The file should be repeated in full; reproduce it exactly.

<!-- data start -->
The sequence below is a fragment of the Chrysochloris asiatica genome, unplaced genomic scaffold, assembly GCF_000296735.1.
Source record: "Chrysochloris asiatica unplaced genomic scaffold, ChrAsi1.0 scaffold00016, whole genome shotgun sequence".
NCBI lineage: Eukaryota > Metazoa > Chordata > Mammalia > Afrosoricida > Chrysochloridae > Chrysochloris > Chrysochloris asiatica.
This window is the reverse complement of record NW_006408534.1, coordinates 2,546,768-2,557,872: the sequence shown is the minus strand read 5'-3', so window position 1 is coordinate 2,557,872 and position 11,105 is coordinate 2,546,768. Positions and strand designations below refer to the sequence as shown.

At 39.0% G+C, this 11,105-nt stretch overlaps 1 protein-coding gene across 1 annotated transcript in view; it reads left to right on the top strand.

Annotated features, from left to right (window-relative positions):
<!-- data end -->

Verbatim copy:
The sequence below is a fragment of the Chrysochloris asiatica genome, unplaced genomic scaffold, assembly GCF_000296735.1.
Source record: "Chrysochloris asiatica unplaced genomic scaffold, ChrAsi1.0 scaffold00016, whole genome shotgun sequence".
NCBI lineage: Eukaryota > Metazoa > Chordata > Mammalia > Afrosoricida > Chrysochloridae > Chrysochloris > Chrysochloris asiatica.
This window is the reverse complement of record NW_006408534.1, coordinates 2,546,768-2,557,872: the sequence shown is the minus strand read 5'-3', so window position 1 is coordinate 2,557,872 and position 11,105 is coordinate 2,546,768. Positions and strand designations below refer to the sequence as shown.

At 39.0% G+C, this 11,105-nt stretch overlaps 1 protein-coding gene across 1 annotated transcript in view; it reads left to right on the top strand.

Annotated features, from left to right (window-relative positions):